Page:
I have just seen the following on Twitter:

@MrAyeDee: First time in my life that I’ve been in a hotel of this magnitude without power for this long. #Abuja #Hilton

So, a 5 star hotel like the Hilton in Abuja can stay one second without power, I asked myself? Obviously, unavailability of diesel to fuel the generators.

It is truly an era of change. But then, if Aso Rock, the seat of the federal government can suffer power-cuts and have to make provisions for generator procurement and services in the billions, in the national budget, then anything is possible.

Some years back, the immensely popular soap opera, THE RICH ALSO CRY aired on several television stations simultaneously. Whereas that was a fictional contraption, a real life equivalent, THE RICH ALSO SWEAT is currently happening, live, in our country. When there is scarcity of services / products, even the copious availability of money may not be enough to keep the headache of procurement away.

Unless you live in Aso Rock, you must be conversant with the fact that getting fuel right now is more difficult that a camel passing through the eye of a needle. Check thus out. The diesel runs out in your office or home. You have money to buy a replenishment, but diesel is simply not available. And the public power output (PHCN) has decided to smile on you by blessing you with murky darkness.. no electricity supply in the past two weeks in your area of abode! The rich also sweat, especially in this inexplicably hot weather which has the most diligent fan failing in providing a cooling ambience.

The ‘suspended ‘ oil worker strike predicated on ‘stakeholders’ not being ‘carried along’ before the unbundling of NNPC has thrown the country into chaos, with people spending long period at filling stations to get fuel, and the serpentine queues at filling stations elongating and getting protracted like the IBB transition program of yesteryears.

The possibility of having money and not being able , procure your needs (in “war situation” as we have in Nigeria) demonstrates the fact that money on its own is useless. Money is useful to the extent of the availability of what it can procure.

The wealth of a nation (and individuals) is not in the paper worth, or the size of the stock market, but what is produced / manufactured, and the quality of the human resources. Your wealth is not determined by how much cash you have, but in the abundance of your wealth producing assets. That is amply demonstrated by the recent exchange rate of the Naira to the dollar which reached N407 and has now fallen to N315. Money is exchanged for goods and services, but cannot replace goods and services.. That means somebody who had savings of N100 million in the bank can have that sum eroded by as much as 25% in a single month from the widely oscillating exchange rate. Investing in butter like cash, or shares has its perils!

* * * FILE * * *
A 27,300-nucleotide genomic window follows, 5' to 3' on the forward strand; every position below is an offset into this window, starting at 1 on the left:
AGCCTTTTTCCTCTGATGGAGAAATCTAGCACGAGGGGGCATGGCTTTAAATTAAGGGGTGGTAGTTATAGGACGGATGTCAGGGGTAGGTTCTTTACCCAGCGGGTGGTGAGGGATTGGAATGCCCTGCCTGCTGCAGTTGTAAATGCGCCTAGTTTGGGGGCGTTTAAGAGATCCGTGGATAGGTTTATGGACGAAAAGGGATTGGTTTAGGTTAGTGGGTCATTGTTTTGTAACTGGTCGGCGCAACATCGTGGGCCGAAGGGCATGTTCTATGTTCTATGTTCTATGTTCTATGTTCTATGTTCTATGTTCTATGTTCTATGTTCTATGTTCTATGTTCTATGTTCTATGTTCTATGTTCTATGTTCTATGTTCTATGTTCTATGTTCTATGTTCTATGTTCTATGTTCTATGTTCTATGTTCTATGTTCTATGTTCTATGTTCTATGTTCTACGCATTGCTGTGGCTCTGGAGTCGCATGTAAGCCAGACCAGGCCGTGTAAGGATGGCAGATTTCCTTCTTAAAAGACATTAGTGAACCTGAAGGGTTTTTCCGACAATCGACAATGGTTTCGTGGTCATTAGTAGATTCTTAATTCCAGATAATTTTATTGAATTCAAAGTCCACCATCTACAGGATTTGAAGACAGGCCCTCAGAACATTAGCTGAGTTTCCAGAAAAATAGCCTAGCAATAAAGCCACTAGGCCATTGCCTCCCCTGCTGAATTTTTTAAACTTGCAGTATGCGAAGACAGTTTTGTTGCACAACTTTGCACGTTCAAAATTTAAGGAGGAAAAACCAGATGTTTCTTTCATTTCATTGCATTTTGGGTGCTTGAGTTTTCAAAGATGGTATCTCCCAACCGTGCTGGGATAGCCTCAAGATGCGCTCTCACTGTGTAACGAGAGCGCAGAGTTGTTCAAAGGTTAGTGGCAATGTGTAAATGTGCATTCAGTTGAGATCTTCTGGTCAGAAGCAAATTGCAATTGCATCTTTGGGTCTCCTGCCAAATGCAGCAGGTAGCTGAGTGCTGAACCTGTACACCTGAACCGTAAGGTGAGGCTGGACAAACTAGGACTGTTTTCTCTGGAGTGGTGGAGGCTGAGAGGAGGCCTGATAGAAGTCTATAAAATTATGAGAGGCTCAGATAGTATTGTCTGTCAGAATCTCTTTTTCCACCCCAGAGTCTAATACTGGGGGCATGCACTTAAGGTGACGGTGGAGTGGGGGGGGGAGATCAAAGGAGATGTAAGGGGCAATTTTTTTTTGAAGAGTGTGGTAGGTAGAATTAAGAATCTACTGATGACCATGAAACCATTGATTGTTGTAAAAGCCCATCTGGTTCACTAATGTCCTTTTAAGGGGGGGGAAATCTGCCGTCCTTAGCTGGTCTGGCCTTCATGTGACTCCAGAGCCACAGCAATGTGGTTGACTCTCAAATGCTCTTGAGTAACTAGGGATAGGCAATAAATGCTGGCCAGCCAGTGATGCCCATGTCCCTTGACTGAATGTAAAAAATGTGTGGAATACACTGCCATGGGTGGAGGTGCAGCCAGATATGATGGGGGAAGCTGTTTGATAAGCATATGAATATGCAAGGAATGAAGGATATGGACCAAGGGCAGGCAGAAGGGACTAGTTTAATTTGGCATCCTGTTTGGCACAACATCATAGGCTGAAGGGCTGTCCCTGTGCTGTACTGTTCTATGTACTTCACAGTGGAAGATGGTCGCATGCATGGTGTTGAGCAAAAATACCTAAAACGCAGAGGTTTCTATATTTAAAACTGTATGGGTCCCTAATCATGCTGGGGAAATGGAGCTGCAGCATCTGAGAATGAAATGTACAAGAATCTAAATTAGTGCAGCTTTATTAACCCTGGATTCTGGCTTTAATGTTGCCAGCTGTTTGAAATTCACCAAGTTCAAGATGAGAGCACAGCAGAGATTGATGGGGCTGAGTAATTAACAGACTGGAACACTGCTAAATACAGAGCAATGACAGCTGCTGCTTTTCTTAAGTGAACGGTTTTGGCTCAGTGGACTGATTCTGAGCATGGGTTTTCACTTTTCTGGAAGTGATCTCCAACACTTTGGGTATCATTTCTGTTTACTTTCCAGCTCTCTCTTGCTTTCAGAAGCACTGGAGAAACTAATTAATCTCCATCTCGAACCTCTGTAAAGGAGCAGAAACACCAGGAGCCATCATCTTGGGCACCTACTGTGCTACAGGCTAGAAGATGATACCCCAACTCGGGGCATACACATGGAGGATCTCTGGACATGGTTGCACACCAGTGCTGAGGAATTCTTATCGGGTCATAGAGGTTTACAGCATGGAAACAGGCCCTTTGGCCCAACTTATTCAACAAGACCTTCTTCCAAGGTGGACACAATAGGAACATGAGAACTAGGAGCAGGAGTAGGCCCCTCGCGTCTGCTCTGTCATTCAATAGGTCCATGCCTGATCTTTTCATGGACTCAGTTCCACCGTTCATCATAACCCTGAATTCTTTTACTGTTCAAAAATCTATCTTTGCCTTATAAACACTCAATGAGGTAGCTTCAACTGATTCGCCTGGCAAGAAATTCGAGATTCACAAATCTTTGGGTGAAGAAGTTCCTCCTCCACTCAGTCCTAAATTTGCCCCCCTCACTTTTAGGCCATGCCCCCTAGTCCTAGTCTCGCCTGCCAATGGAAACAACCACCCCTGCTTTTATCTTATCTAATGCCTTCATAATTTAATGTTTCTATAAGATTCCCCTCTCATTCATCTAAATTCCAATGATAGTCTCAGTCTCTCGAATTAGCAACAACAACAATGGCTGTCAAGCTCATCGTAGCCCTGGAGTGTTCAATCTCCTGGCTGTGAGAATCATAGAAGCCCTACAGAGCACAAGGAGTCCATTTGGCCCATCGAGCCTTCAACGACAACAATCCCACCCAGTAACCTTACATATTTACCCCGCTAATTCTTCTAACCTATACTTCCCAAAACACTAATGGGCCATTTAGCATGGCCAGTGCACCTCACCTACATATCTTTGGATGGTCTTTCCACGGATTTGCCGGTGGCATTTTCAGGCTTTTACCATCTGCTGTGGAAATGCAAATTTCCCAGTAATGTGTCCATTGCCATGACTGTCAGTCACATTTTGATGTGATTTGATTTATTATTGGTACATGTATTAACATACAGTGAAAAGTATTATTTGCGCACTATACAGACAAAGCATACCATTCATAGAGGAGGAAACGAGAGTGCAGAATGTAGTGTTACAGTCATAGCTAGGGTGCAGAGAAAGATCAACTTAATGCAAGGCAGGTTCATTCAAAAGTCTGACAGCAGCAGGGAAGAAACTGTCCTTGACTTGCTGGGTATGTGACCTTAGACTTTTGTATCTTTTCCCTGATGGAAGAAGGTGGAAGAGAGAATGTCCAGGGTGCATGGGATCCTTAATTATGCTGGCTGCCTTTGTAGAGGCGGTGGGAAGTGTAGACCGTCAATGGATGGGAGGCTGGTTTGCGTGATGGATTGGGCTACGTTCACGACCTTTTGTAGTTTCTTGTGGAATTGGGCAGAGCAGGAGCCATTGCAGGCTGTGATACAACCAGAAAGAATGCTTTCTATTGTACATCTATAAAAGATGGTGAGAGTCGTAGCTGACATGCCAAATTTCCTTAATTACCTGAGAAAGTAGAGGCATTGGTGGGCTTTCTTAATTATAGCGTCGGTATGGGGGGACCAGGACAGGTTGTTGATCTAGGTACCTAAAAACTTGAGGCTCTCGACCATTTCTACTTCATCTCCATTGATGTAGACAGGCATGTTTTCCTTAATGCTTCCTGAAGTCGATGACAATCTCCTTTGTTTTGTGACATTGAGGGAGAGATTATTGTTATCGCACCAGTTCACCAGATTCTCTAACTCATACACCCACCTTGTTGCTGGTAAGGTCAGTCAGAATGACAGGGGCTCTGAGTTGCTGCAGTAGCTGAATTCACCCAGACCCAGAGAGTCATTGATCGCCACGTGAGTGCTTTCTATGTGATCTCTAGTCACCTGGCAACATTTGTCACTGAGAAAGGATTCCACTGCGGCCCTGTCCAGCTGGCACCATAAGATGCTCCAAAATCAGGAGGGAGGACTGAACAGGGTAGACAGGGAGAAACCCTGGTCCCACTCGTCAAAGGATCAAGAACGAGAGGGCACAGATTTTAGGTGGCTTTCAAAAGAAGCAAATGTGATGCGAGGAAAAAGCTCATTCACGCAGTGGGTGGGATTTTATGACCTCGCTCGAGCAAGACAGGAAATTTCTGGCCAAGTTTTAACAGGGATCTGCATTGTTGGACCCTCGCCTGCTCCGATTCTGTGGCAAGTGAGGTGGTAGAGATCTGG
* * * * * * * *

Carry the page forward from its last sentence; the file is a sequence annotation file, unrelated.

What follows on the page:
Therefore , let us know that, contrary to popular saying, cash is NOT always king. If you need water to drink, a billion dollars would not save you if you are in a desert and cannot have access to a glass of potable water. Your REAL ASSET (not necessarily cash) is king because in some periods, you cash would not save you.

Let us therefore, individually and nationally, build our assets more in the less tangible things like character, and focus more on nurturing real assets, as opposed to dissipating energy on paper assets like cash, stocks, bonds and shares. Or, building castle in the air on a shaky foundation made up of oil (literally and metaphorically) .

The precipitously consistent fall in the global price of oil has revealed that our country is mostly a fake economy, built on straw. It only takes the continued relative irrelevance of oil to show that true wealth (of individuals and nations) is measured by true production and productivity.

We are better able to stand the vicissitudes / uncertainty of less tangible assets when we focus more on tangible assets. And we would likely be spared when the ‘rich’ have to cry despite their paper money, or their paperweight oily economy. .

Fuel for thought.

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